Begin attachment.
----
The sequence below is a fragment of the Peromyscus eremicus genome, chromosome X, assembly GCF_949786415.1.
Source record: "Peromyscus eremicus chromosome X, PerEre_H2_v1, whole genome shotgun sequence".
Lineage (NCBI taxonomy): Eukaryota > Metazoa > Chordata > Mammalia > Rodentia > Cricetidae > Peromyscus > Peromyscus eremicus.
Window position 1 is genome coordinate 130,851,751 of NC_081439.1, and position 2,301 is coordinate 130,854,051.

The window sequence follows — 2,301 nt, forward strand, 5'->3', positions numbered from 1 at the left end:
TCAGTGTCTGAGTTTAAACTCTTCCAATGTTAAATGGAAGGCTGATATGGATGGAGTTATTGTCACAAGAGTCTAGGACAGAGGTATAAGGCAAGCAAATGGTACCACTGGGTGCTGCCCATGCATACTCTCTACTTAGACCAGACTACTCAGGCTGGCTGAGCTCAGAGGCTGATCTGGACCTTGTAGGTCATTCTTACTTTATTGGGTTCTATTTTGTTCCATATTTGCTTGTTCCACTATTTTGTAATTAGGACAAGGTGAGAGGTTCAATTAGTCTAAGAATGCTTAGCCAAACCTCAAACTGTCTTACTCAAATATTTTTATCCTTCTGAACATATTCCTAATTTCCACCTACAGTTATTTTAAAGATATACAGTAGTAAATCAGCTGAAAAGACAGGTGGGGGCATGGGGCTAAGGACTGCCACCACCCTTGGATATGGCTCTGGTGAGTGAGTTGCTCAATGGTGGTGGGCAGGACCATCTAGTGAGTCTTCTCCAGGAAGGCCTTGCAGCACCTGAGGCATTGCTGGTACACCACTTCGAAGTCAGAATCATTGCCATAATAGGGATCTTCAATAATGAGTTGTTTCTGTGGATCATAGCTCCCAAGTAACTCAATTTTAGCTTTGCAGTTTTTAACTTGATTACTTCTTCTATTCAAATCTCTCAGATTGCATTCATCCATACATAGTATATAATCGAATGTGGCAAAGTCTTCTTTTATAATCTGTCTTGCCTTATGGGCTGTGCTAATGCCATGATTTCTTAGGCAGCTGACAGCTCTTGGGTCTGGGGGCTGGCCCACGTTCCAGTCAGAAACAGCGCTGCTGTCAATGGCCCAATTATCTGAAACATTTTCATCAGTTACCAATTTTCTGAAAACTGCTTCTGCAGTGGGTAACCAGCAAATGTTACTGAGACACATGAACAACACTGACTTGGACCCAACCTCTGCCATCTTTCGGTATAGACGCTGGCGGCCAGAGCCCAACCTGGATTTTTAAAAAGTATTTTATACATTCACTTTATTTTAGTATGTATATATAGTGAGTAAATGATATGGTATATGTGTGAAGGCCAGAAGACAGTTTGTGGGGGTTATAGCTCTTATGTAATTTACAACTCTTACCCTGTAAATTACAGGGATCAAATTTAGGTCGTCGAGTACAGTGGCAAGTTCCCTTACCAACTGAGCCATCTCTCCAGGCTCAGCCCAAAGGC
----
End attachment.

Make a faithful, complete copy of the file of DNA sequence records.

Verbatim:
The sequence below is a fragment of the Peromyscus eremicus genome, chromosome X, assembly GCF_949786415.1.
Source record: "Peromyscus eremicus chromosome X, PerEre_H2_v1, whole genome shotgun sequence".
Lineage (NCBI taxonomy): Eukaryota > Metazoa > Chordata > Mammalia > Rodentia > Cricetidae > Peromyscus > Peromyscus eremicus.
Window position 1 is genome coordinate 130,851,751 of NC_081439.1, and position 2,301 is coordinate 130,854,051.

The window sequence follows — 2,301 nt, forward strand, 5'->3', positions numbered from 1 at the left end:
TCAGTGTCTGAGTTTAAACTCTTCCAATGTTAAATGGAAGGCTGATATGGATGGAGTTATTGTCACAAGAGTCTAGGACAGAGGTATAAGGCAAGCAAATGGTACCACTGGGTGCTGCCCATGCATACTCTCTACTTAGACCAGACTACTCAGGCTGGCTGAGCTCAGAGGCTGATCTGGACCTTGTAGGTCATTCTTACTTTATTGGGTTCTATTTTGTTCCATATTTGCTTGTTCCACTATTTTGTAATTAGGACAAGGTGAGAGGTTCAATTAGTCTAAGAATGCTTAGCCAAACCTCAAACTGTCTTACTCAAATATTTTTATCCTTCTGAACATATTCCTAATTTCCACCTACAGTTATTTTAAAGATATACAGTAGTAAATCAGCTGAAAAGACAGGTGGGGGCATGGGGCTAAGGACTGCCACCACCCTTGGATATGGCTCTGGTGAGTGAGTTGCTCAATGGTGGTGGGCAGGACCATCTAGTGAGTCTTCTCCAGGAAGGCCTTGCAGCACCTGAGGCATTGCTGGTACACCACTTCGAAGTCAGAATCATTGCCATAATAGGGATCTTCAATAATGAGTTGTTTCTGTGGATCATAGCTCCCAAGTAACTCAATTTTAGCTTTGCAGTTTTTAACTTGATTACTTCTTCTATTCAAATCTCTCAGATTGCATTCATCCATACATAGTATATAATCGAATGTGGCAAAGTCTTCTTTTATAATCTGTCTTGCCTTATGGGCTGTGCTAATGCCATGATTTCTTAGGCAGCTGACAGCTCTTGGGTCTGGGGGCTGGCCCACGTTCCAGTCAGAAACAGCGCTGCTGTCAATGGCCCAATTATCTGAAACATTTTCATCAGTTACCAATTTTCTGAAAACTGCTTCTGCAGTGGGTAACCAGCAAATGTTACTGAGACACATGAACAACACTGACTTGGACCCAACCTCTGCCATCTTTCGGTATAGACGCTGGCGGCCAGAGCCCAACCTGGATTTTTAAAAAGTATTTTATACATTCACTTTATTTTAGTATGTATATATAGTGAGTAAATGATATGGTATATGTGTGAAGGCCAGAAGACAGTTTGTGGGGGTTATAGCTCTTATGTAATTTACAACTCTTACCCTGTAAATTACAGGGATCAAATTTAGGTCGTCGAGTACAGTGGCAAGTTCCCTTACCAACTGAGCCATCTCTCCAGGCTCAGCCCAAAGGC